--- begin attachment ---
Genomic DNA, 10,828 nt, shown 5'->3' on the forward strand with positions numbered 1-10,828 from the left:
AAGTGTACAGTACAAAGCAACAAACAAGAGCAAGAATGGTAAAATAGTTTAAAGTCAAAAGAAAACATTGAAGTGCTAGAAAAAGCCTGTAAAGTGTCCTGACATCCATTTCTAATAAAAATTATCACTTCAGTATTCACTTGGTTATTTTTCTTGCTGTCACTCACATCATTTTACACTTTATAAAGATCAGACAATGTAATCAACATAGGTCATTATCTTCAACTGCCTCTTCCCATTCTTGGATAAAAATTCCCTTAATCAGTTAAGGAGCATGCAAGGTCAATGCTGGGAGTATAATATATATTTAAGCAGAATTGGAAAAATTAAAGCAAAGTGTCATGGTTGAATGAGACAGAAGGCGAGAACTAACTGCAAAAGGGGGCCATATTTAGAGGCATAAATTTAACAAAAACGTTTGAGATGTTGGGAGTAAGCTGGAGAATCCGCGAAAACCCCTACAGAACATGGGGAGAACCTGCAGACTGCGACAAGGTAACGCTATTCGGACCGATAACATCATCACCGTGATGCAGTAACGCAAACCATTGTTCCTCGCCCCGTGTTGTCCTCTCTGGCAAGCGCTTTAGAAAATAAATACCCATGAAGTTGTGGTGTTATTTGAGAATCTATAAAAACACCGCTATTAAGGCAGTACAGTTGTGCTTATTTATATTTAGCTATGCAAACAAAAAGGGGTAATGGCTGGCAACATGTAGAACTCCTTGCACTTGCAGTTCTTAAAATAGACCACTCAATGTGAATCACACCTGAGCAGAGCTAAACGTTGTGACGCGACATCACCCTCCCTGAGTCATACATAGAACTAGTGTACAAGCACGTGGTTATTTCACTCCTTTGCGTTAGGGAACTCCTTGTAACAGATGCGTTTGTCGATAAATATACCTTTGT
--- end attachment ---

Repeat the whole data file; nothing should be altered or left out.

Genomic DNA, 10,828 nt, shown 5'->3' on the forward strand with positions numbered 1-10,828 from the left:
AAGTGTACAGTACAAAGCAACAAACAAGAGCAAGAATGGTAAAATAGTTTAAAGTCAAAAGAAAACATTGAAGTGCTAGAAAAAGCCTGTAAAGTGTCCTGACATCCATTTCTAATAAAAATTATCACTTCAGTATTCACTTGGTTATTTTTCTTGCTGTCACTCACATCATTTTACACTTTATAAAGATCAGACAATGTAATCAACATAGGTCATTATCTTCAACTGCCTCTTCCCATTCTTGGATAAAAATTCCCTTAATCAGTTAAGGAGCATGCAAGGTCAATGCTGGGAGTATAATATATATTTAAGCAGAATTGGAAAAATTAAAGCAAAGTGTCATGGTTGAATGAGACAGAAGGCGAGAACTAACTGCAAAAGGGGGCCATATTTAGAGGCATAAATTTAACAAAAACGTTTGAGATGTTGGGAGTAAGCTGGAGAATCCGCGAAAACCCCTACAGAACATGGGGAGAACCTGCAGACTGCGACAAGGTAACGCTATTCGGACCGATAACATCATCACCGTGATGCAGTAACGCAAACCATTGTTCCTCGCCCCGTGTTGTCCTCTCTGGCAAGCGCTTTAGAAAATAAATACCCATGAAGTTGTGGTGTTATTTGAGAATCTATAAAAACACCGCTATTAAGGCAGTACAGTTGTGCTTATTTATATTTAGCTATGCAAACAAAAAGGGGTAATGGCTGGCAACATGTAGAACTCCTTGCACTTGCAGTTCTTAAAATAGACCACTCAATGTGAATCACACCTGAGCAGAGCTAAACGTTGTGACGCGACATCACCCTCCCTGAGTCATACATAGAACTAGTGTACAAGCACGTGGTTATTTCACTCCTTTGCGTTAGGGAACTCCTTGTAACAGATGCGTTTGTCGATAAATATACCTTTGT